For Mother’s Day 2018, we reported how mom’s wisdom makes great PR advice. Dads clamored for their say. Most of our fathers’ advice probably went in one ear and out the other — as a dad would say. As we approach Father’s Day, let’s stop and recognize how a dad’s sometimes patronizing, always wry nuggets of wisdom can be applied to the practice of public relations.
Dad was trying to say that you don’t want to attract the wrong kind of attention, and the same goes for brands. Even if the executive spokesperson — usually the CEO — is naturally charismatic and confident facing the media, she should never venture into the public eye without media prep. Only counsel, simulations, and practice can prepare an inexperienced spokesperson for possible adversarial, ignorant, or inexperienced reporters. For PR tips on successful media training, see our earlier post.
It’s not ER, it’s PR. If a prominent tech reporter paints your company in an unflattering light, sometimes there’s nothing the PR team can do to prevent the fire. While we all sweat it while it’s happening, there’s no crying in PR. Time moves fast, and a good PR agency will advise action in proper proportion to the damage, always with an eye on the long term image of the brand. For a deeper dive on dealing with a negative PR situation, see our earlier post.
While dad was surely sleeping at your piano recital, the news never does. Brands cannot afford to ever be napping, especially when mentioned in a negative light – or in a full blown PR crisis. Much of the time, a company spokesperson needs to address a crisis, especially if at fault. But there are also times when it’s the best tactical move to reserve comment. See this earlier post for a PR guide to strategic silence.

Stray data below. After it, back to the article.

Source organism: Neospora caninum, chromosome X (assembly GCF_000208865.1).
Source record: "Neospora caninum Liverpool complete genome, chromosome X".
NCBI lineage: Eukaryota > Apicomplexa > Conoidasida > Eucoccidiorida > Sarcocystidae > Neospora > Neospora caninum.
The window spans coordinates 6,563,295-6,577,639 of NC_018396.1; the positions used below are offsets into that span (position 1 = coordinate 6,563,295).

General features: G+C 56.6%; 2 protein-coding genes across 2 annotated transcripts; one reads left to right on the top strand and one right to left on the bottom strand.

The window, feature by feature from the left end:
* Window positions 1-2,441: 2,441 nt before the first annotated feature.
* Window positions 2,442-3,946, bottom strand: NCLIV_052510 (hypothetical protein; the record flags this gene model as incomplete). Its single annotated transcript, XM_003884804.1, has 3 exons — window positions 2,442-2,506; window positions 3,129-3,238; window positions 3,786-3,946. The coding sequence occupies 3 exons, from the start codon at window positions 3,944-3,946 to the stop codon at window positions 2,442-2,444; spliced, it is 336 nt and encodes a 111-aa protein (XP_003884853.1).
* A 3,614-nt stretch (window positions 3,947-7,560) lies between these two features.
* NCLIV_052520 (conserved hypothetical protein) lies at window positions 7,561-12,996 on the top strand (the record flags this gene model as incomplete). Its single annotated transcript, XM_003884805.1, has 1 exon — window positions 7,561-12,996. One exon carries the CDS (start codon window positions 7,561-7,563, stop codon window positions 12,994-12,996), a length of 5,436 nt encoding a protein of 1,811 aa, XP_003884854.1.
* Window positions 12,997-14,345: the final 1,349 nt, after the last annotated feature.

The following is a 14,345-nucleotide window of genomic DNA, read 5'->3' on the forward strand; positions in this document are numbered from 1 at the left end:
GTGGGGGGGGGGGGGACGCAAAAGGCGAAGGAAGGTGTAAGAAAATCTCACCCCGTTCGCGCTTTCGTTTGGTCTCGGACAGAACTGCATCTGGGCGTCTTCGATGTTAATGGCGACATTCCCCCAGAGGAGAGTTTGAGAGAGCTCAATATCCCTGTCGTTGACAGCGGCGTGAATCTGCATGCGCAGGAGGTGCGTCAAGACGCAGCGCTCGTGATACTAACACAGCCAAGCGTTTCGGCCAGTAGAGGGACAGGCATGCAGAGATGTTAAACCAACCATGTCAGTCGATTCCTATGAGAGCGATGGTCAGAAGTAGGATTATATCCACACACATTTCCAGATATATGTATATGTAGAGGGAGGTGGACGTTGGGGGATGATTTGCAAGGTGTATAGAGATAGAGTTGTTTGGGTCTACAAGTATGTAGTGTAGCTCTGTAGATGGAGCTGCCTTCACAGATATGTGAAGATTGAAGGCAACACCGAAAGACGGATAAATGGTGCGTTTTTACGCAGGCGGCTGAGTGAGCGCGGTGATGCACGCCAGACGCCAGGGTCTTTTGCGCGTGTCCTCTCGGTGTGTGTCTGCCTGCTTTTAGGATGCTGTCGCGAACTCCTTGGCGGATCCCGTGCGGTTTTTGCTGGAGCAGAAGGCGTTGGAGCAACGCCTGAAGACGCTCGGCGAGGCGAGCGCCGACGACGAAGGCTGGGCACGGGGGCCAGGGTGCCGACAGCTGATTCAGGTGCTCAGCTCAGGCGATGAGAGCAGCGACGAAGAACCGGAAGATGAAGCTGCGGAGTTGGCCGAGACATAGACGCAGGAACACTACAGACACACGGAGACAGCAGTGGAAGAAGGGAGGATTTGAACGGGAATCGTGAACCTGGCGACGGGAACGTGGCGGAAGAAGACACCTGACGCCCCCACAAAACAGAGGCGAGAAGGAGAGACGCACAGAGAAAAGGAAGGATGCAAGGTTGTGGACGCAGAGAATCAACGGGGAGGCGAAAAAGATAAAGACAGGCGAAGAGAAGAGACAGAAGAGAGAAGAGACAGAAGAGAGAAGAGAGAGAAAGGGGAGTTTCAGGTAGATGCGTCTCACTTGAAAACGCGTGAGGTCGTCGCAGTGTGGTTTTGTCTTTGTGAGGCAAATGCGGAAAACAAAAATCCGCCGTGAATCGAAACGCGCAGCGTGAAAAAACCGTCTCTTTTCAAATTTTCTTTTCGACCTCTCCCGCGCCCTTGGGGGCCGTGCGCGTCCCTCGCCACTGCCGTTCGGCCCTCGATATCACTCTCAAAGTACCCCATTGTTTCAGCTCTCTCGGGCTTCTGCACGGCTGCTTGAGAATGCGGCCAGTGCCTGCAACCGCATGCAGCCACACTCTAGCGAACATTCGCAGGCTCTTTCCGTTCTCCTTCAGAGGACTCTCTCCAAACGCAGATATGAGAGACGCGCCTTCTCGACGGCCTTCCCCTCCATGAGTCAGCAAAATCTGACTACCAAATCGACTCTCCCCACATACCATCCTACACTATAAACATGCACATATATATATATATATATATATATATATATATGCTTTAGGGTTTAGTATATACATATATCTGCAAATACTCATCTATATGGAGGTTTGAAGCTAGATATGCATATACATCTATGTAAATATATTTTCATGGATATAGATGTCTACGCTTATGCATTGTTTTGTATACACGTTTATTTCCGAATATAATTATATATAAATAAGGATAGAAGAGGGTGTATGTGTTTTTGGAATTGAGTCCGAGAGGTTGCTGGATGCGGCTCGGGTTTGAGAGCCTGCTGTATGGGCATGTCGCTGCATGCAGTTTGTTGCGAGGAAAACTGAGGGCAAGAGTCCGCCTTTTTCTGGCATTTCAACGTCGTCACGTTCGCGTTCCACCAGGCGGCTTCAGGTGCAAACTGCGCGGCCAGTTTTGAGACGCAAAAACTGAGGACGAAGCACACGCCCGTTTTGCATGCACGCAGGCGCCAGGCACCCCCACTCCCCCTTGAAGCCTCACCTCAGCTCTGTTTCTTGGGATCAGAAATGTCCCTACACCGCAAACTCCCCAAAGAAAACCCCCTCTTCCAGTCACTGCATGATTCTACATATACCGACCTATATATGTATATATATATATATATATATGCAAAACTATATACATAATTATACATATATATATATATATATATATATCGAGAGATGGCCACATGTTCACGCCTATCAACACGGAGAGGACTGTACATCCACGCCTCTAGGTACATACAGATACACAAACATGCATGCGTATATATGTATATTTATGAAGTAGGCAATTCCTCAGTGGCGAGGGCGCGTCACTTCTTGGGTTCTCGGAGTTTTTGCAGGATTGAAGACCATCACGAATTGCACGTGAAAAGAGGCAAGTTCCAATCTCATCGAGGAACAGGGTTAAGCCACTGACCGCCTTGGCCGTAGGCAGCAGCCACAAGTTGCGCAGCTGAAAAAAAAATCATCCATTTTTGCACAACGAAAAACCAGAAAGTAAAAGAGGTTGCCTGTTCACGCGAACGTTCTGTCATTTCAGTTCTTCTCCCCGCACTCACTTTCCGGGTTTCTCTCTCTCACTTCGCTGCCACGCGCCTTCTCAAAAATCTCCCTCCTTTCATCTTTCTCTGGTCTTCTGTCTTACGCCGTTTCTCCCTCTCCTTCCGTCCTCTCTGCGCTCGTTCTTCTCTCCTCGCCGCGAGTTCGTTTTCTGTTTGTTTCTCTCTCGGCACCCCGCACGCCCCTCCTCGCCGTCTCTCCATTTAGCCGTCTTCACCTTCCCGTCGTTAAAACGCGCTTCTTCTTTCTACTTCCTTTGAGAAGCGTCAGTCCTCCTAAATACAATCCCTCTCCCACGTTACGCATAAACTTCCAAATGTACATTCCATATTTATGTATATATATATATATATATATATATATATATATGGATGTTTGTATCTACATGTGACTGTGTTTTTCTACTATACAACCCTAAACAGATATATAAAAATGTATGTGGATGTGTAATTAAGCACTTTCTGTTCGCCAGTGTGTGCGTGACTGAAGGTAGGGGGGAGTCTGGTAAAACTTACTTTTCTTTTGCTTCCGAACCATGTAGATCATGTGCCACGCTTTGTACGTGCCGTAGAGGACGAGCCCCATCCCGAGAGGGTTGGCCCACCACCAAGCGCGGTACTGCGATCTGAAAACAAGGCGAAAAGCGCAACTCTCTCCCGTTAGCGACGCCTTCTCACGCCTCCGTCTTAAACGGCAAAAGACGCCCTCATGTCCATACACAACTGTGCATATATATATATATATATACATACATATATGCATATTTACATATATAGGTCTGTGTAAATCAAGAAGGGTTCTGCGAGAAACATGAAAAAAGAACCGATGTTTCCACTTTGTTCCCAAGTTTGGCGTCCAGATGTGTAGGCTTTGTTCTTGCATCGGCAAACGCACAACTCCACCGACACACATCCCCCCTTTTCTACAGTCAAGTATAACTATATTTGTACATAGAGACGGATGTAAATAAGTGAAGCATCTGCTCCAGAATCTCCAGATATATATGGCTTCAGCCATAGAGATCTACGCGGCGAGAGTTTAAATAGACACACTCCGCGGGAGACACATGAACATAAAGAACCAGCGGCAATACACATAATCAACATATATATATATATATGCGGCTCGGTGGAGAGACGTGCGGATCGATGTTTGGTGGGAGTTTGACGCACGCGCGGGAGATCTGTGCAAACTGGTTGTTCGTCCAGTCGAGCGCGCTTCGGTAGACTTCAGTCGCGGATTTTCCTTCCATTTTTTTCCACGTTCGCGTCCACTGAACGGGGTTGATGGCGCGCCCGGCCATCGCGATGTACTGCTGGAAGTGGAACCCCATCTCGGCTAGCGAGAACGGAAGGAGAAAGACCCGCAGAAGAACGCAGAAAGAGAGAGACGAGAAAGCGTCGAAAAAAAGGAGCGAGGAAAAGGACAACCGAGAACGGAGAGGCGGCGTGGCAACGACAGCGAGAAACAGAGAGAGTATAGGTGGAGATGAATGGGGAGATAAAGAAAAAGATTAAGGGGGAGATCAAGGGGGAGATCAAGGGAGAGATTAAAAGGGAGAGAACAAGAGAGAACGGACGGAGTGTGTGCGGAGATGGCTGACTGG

One of the all-time dadisms isn’t so cut and dried when it comes to the PR agency-client relationships. It serves no one if the PR agency are “yes men,” bowing easily to a client’s ill-conceived idea. Being honest with a client in a difficult situation is not only mandatory, but the key to a trusting, transparent relationship. To learn how to tell a client they are wrong, see our earlier post.
Certainly, money was a touchy subject with dad; but imagine how charged the subject can be with clients and agencies. Companies naturally want to maximize PR activities for the budget, but sometimes the wish list will exceed their resources. In the agency-client world, PR pros sometimes have to remain steadfast about sticking to budget limitations, and will need to advise the client what tactics are expendable: which award entry to omit, what research survey can wait, or which release to not put out on the wire.
PR people cannot control the media. Sometimes, a journalist may write a story that contains minor inaccuracies (which are not necessarily the reporter’s fault) or misrepresentations — or inexplicably jump an embargo. Stuck in the middle of an unfair situation, the PR team must sometimes absorb the criticism for such issues while simultaneously struggling to correct errors. Either way, PR pros tend to develop a thick skin while enduring the ups and downs of the media relations game. Dad would say it’s “character building.” For tips on maintaining media relationships under pressure, see our earlier post.
Wise words from the man of the house. If you’re considering a career in public relations, be prepared to juggle and hustle, and don’t expect a 9-to-5 existence. There is no unplugging or auto-pilot in PR; one must constantly work to perform for clients and build long-term, fruitful relationships with media. The news has never moved faster — nor has been more competitive than it is today. PR is hard work, but winning results can feel amazing.
Little did we know, father was a sound PR practitioner. We at Crenshaw wish all the dads out there a happy Father’s Day!